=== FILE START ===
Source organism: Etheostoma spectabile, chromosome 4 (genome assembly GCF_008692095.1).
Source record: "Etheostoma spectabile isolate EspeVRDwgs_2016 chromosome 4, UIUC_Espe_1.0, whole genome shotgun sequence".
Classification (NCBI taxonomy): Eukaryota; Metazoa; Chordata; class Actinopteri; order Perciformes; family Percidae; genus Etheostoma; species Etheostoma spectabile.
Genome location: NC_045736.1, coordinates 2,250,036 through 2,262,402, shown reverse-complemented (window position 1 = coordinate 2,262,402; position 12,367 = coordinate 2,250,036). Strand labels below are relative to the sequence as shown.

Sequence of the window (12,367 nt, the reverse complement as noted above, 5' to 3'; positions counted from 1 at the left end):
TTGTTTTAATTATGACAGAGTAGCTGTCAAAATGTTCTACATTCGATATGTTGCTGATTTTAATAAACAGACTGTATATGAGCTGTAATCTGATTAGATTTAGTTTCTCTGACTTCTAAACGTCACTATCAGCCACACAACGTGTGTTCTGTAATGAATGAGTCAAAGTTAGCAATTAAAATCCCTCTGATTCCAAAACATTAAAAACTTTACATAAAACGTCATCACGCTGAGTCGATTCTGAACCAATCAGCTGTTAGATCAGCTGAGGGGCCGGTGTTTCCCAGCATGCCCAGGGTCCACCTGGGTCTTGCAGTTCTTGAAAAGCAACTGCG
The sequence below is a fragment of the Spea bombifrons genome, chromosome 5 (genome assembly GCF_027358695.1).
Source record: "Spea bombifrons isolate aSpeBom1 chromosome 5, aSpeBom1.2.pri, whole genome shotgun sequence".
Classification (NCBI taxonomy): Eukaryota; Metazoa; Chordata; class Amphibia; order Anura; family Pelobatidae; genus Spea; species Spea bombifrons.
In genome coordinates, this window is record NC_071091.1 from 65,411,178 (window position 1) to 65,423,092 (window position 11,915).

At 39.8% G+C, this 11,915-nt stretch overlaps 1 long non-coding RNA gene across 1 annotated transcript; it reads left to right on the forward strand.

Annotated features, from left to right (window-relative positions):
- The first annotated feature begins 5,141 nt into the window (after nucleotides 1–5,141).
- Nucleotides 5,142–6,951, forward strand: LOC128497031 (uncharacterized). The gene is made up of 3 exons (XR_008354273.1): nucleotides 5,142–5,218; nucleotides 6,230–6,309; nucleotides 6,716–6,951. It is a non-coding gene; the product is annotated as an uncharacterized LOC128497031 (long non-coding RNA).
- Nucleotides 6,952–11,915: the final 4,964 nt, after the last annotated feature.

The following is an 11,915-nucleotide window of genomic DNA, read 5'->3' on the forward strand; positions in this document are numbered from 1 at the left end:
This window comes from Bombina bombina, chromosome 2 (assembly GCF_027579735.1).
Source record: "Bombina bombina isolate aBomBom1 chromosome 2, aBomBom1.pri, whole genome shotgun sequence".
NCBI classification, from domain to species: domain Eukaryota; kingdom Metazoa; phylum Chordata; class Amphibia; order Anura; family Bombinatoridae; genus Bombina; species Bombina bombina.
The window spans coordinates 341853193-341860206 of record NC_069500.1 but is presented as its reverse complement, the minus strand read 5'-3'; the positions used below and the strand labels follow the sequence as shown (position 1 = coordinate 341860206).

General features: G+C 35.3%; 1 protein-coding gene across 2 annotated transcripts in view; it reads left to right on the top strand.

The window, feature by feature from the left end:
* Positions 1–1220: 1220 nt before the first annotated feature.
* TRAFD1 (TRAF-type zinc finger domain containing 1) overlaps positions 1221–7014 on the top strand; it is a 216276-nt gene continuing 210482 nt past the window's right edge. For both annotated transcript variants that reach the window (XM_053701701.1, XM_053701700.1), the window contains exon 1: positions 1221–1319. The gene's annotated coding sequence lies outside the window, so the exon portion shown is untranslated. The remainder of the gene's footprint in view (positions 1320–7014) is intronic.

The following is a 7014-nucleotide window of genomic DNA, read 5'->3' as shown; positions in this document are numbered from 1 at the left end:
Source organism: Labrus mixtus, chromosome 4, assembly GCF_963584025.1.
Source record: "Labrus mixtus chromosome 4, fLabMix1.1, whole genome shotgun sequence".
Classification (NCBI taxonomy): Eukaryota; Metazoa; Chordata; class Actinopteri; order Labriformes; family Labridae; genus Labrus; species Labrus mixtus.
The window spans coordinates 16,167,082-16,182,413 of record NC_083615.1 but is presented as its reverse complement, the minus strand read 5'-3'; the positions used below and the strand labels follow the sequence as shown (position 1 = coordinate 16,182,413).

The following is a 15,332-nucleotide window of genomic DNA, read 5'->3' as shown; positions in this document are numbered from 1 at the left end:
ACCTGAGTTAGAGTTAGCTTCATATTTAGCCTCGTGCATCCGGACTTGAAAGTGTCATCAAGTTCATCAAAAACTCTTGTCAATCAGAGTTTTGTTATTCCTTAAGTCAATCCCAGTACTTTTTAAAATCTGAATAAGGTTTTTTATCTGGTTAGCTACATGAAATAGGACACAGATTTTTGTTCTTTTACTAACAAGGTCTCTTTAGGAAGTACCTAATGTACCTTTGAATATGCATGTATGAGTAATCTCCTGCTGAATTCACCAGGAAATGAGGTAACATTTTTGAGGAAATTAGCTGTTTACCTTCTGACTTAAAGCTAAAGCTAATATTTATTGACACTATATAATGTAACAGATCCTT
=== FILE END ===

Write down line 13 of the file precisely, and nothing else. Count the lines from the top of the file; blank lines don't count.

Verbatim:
- The first annotated feature begins 5,141 nt into the window (after nucleotides 1–5,141).